This is all fine and dandy, except for the pesky no-hair idea. If black holes can evaporate, what happens to all the information that fell into them?

As far as we know, Hawking radiation doesn’t carry any information away with it. And we really, really don’t think that information can be created or destroyed in this universe (it’s certainly possible, but would make a bunch of known physics pretty wonky, which would violate observations and experiments).

Related: Stephen Hawking’s most far-out ideas about black holes

And hence, the black hole information paradox. Information goes into a black hole, the black hole disappears, and we don’t know what happens to the information.

To fix this paradox, either we need to fix what we know about black holes or fix what we know about Hawking radiation. Or both.

Maybe the information gets locked deep inside the black hole, near the singularity, and evaporation stops just before that point, leaving behind a tiny little ball chock full of information.

Or maybe black holes aren’t entirely hairless. Maybe, just maybe, they maintain the information of anything that’s fallen into them on their surfaces, contained in something called the “stretched horizon”, a surface just above the event horizon containing quantum mechanical information. As black holes dissolve, the Hawking radiation carries away the information contained in the stretched horizon, solving the paradox and preserving our reality as we know it.

Great idea, but how do we test it?

Related: The 18 biggest unsolved mysteries in physics

Ripples in spacetime

A new study, published June 22 to the arXiv database (but not yet peer reviewed), suggests one way to find these silky strands: a gravitational wave detection.

When black holes merge, they release a fury of gravitational waves that ripple throughout the cosmos. Despite the incredible energies of these collisions, the gravitational waves from these cosmic smashups are exceptionally weak. By the time these waves wash over Earth, they’re barely capable of nudging individual atoms.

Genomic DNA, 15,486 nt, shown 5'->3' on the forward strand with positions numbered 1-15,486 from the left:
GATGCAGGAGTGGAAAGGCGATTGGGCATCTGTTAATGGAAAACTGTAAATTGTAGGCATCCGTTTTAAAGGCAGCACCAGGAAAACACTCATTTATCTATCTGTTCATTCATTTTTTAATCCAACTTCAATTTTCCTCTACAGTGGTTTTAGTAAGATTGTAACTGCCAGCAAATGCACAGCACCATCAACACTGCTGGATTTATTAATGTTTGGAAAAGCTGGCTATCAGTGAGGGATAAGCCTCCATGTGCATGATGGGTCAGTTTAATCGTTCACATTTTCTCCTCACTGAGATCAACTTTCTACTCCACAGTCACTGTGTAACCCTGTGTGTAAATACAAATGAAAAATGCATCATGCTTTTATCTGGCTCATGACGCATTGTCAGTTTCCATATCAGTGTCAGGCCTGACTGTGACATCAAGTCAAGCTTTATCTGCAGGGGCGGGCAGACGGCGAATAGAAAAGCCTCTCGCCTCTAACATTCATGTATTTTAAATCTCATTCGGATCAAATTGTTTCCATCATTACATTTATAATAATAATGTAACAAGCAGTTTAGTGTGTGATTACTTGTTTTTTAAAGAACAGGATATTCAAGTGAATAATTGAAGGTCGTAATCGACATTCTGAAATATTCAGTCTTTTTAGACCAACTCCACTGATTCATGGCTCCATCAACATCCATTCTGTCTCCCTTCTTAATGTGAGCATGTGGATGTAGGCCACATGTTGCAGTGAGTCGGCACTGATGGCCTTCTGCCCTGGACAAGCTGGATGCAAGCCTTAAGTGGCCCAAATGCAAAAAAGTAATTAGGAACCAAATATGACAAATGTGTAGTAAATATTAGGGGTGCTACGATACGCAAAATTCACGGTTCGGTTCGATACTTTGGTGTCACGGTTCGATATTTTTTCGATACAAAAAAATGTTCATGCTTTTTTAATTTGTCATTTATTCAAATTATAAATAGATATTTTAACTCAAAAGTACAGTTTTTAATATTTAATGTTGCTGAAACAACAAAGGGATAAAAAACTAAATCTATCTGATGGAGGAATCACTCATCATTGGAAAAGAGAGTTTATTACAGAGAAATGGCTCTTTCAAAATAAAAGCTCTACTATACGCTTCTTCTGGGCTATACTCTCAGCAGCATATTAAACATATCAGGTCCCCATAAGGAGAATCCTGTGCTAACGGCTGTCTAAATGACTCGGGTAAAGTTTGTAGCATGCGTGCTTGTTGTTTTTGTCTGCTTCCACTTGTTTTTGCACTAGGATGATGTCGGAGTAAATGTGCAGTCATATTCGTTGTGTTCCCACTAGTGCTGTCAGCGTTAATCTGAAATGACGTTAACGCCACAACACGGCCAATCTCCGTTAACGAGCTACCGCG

But we have LIGO — the Laser Interferometer Gravitational-Wave Observatory, a globe-spanning observatory — which can detect those subtle motions through the tiny changes in how long it takes light to travel from far-flung detectors. LIGO has observed the aftermath of dozens of potential black hole collisions throughout the universe, which even led to a Nobel Prize award in 2017. So far, those observations are consistent with the “no-hair theorem,” suggesting there is no extra information encoded on the surfaces of black holes.

But there’s still a chance. There could be “soft hair” on the black holes — just a little bit of information, structured in a way that is challenging to detect.

Of course physicists want to test this idea, because if we could demonstrate that black holes have hair, we would not only solve a major riddle in modern physics, but likely pave the way toward a better understanding of quantum gravity, or the theory that would reconcile general relativity, which governs the universe on a large scale, with quantum mechanics, which describes reality on the tiniest scales.Now comes the real hard work of science: connecting neat ideas to actual observation. The new arXiv paper suggests a way to find these soft hairs. The new study authors, Lawrence Crowell of the Alpha Institute for Advanced Studies in Budapest, Hungary and Christian Corda, a physicist at Istanbul University in Turkey, discovered that during the merging process, normally-quiet hairs can get excited, so to speak. In this energized state,, these hairs would intertwine with the outgoing gravitational radiation, altering those waves in subtle ways.

Those changes to the gravitational waves can’t be detected yet, but future versions of LIGO might have the sensitivity to do it. And then we might be able to finally tell whether black holes are hairy or not.

Paul M. Sutter is an astrophysicist at SUNY Stony Brook and the Flatiron Institute, host of Ask a Spaceman and Space Radio, and author of Your Place in the Universe.